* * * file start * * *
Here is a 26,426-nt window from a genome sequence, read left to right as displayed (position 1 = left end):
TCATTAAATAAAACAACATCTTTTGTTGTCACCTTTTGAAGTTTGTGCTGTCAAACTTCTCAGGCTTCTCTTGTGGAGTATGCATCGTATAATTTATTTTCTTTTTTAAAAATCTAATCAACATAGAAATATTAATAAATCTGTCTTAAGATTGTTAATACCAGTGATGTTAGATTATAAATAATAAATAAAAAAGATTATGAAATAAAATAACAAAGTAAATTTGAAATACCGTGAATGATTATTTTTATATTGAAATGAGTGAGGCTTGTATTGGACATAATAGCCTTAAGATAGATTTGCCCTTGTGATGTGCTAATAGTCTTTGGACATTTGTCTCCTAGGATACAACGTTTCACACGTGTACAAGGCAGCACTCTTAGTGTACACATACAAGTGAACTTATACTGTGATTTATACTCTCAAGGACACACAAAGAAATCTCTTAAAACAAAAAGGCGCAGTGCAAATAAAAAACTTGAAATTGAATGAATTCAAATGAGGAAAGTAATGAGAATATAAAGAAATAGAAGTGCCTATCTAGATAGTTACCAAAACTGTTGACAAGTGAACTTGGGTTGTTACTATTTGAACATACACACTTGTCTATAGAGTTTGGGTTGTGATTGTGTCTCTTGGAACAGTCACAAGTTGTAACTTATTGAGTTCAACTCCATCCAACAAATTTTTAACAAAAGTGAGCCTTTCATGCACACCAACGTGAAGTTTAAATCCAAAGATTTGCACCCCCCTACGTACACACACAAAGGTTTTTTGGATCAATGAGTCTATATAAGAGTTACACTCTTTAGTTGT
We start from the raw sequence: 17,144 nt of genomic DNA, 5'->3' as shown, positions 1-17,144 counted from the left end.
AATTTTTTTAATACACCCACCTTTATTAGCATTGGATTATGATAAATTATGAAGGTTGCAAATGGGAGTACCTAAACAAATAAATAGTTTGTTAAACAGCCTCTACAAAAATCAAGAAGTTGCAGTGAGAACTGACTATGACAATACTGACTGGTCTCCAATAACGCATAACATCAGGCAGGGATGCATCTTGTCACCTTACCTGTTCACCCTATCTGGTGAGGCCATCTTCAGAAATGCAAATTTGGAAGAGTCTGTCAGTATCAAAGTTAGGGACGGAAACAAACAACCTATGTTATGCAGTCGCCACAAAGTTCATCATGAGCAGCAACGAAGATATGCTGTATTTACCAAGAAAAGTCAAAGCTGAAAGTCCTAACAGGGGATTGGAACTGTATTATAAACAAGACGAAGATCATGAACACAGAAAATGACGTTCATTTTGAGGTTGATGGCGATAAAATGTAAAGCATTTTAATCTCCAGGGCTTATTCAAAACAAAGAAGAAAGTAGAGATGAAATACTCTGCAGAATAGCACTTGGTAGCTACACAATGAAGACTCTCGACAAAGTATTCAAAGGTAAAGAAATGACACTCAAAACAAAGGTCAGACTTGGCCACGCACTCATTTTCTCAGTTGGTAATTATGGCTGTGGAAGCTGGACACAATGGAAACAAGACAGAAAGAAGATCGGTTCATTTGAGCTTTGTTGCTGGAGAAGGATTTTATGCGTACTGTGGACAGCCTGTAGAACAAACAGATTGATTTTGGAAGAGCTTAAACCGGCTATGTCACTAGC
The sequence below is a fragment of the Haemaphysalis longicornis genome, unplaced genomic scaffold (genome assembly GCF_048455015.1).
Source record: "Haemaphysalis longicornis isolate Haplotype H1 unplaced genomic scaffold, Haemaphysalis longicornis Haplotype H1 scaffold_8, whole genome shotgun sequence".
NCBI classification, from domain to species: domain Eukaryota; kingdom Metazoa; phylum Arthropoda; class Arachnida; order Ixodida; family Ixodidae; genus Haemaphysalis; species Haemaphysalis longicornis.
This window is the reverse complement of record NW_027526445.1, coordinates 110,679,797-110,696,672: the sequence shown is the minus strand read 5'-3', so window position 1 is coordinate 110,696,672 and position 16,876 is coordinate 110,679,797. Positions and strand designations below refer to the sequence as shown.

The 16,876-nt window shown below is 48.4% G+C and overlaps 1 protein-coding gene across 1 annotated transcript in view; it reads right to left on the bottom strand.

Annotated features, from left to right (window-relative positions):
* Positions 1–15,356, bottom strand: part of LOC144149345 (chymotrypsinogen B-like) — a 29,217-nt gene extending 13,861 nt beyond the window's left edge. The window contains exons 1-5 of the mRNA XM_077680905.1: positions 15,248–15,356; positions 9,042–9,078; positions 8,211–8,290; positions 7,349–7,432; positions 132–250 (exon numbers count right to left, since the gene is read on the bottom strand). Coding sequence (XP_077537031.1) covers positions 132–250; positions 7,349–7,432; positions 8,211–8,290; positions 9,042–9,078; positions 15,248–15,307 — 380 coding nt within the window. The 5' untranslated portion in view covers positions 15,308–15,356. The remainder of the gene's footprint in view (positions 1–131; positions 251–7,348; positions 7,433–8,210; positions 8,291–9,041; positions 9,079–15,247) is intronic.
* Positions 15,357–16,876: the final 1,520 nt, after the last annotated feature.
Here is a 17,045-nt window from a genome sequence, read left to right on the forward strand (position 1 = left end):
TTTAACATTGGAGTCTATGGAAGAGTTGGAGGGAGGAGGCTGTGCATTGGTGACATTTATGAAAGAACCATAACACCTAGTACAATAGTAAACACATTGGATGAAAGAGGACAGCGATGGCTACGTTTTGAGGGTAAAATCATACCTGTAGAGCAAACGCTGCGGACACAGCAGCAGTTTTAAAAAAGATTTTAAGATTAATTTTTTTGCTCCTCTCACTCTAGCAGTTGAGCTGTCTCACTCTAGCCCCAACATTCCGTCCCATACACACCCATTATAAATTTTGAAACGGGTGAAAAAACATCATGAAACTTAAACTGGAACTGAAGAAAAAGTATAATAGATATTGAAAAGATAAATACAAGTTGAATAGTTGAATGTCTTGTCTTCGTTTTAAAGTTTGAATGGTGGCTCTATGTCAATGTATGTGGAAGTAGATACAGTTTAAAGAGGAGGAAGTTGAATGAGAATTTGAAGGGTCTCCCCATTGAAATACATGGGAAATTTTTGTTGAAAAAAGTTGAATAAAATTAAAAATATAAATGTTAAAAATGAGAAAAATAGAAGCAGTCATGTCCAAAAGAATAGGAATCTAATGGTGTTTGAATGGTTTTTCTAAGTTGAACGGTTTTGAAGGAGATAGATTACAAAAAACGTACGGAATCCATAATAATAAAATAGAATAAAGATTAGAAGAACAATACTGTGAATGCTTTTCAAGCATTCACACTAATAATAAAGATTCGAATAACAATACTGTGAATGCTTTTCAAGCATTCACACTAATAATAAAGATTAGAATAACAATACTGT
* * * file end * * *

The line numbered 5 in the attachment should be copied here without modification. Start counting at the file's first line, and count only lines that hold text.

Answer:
The sequence below is a fragment of the Haemaphysalis longicornis genome, unplaced genomic scaffold (genome assembly GCF_048455015.1).